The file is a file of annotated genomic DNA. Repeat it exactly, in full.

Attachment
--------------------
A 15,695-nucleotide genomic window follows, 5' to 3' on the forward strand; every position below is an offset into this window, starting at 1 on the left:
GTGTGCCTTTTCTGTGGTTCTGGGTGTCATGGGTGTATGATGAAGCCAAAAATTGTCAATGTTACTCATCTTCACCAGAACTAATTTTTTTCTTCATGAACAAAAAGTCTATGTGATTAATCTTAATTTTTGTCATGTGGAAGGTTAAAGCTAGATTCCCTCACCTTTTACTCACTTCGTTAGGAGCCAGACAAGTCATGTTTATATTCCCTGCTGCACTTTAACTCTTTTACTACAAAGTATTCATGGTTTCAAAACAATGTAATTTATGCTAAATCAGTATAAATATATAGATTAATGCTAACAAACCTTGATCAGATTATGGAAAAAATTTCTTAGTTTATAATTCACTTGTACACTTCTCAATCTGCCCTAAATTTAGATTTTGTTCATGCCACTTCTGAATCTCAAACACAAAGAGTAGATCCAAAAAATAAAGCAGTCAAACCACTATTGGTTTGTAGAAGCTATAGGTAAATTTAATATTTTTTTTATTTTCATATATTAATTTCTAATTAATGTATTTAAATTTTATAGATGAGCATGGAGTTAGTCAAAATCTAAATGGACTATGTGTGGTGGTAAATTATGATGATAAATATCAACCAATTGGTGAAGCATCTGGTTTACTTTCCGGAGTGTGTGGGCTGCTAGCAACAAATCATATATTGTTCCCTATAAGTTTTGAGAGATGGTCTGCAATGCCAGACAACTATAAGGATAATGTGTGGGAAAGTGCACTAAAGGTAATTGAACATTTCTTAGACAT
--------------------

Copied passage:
A 15,695-nucleotide genomic window follows, 5' to 3' on the forward strand; every position below is an offset into this window, starting at 1 on the left:
GTGTGCCTTTTCTGTGGTTCTGGGTGTCATGGGTGTATGATGAAGCCAAAAATTGTCAATGTTACTCATCTTCACCAGAACTAATTTTTTTCTTCATGAACAAAAAGTCTATGTGATTAATCTTAATTTTTGTCATGTGGAAGGTTAAAGCTAGATTCCCTCACCTTTTACTCACTTCGTTAGGAGCCAGACAAGTCATGTTTATATTCCCTGCTGCACTTTAACTCTTTTACTACAAAGTATTCATGGTTTCAAAACAATGTAATTTATGCTAAATCAGTATAAATATATAGATTAATGCTAACAAACCTTGATCAGATTATGGAAAAAATTTCTTAGTTTATAATTCACTTGTACACTTCTCAATCTGCCCTAAATTTAGATTTTGTTCATGCCACTTCTGAATCTCAAACACAAAGAGTAGATCCAAAAAATAAAGCAGTCAAACCACTATTGGTTTGTAGAAGCTATAGGTAAATTTAATATTTTTTTTATTTTCATATATTAATTTCTAATTAATGTATTTAAATTTTATAGATGAGCATGGAGTTAGTCAAAATCTAAATGGACTATGTGTGGTGGTAAATTATGATGATAAATATCAACCAATTGGTGAAGCATCTGGTTTACTTTCCGGAGTGTGTGGGCTGCTAGCAACAAATCATATATTGTTCCCTATAAGTTTTGAGAGATGGTCTGCAATGCCAGACAACTATAAGGATAATGTGTGGGAAAGTGCACTAAAGGTAATTGAACATTTCTTAGACAT